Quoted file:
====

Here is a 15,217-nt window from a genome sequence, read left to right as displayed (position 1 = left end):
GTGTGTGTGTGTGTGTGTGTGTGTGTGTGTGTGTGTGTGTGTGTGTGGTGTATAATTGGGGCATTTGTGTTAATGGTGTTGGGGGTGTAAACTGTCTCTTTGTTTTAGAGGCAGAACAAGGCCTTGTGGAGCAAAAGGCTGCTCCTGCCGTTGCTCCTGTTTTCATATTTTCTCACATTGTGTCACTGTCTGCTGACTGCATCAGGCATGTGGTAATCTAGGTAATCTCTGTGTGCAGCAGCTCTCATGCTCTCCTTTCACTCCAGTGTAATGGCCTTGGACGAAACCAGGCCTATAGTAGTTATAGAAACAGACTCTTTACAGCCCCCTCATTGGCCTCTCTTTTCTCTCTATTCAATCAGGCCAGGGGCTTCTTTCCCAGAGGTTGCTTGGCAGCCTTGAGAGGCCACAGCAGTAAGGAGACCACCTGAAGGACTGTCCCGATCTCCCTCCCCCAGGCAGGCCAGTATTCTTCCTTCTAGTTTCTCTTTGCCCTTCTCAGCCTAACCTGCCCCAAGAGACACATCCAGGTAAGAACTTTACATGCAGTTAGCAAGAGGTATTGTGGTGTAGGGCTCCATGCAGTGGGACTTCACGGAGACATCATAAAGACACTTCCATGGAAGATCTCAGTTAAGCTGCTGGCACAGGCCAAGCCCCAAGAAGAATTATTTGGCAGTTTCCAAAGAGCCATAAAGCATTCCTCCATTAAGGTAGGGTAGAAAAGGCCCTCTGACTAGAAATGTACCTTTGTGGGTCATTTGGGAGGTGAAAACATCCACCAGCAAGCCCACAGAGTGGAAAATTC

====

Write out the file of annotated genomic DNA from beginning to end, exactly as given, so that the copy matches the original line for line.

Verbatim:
Here is a 15,217-nt window from a genome sequence, read left to right as displayed (position 1 = left end):
GTGTGTGTGTGTGTGTGTGTGTGTGTGTGTGTGTGTGTGTGTGTGTGGTGTATAATTGGGGCATTTGTGTTAATGGTGTTGGGGGTGTAAACTGTCTCTTTGTTTTAGAGGCAGAACAAGGCCTTGTGGAGCAAAAGGCTGCTCCTGCCGTTGCTCCTGTTTTCATATTTTCTCACATTGTGTCACTGTCTGCTGACTGCATCAGGCATGTGGTAATCTAGGTAATCTCTGTGTGCAGCAGCTCTCATGCTCTCCTTTCACTCCAGTGTAATGGCCTTGGACGAAACCAGGCCTATAGTAGTTATAGAAACAGACTCTTTACAGCCCCCTCATTGGCCTCTCTTTTCTCTCTATTCAATCAGGCCAGGGGCTTCTTTCCCAGAGGTTGCTTGGCAGCCTTGAGAGGCCACAGCAGTAAGGAGACCACCTGAAGGACTGTCCCGATCTCCCTCCCCCAGGCAGGCCAGTATTCTTCCTTCTAGTTTCTCTTTGCCCTTCTCAGCCTAACCTGCCCCAAGAGACACATCCAGGTAAGAACTTTACATGCAGTTAGCAAGAGGTATTGTGGTGTAGGGCTCCATGCAGTGGGACTTCACGGAGACATCATAAAGACACTTCCATGGAAGATCTCAGTTAAGCTGCTGGCACAGGCCAAGCCCCAAGAAGAATTATTTGGCAGTTTCCAAAGAGCCATAAAGCATTCCTCCATTAAGGTAGGGTAGAAAAGGCCCTCTGACTAGAAATGTACCTTTGTGGGTCATTTGGGAGGTGAAAACATCCACCAGCAAGCCCACAGAGTGGAAAATTC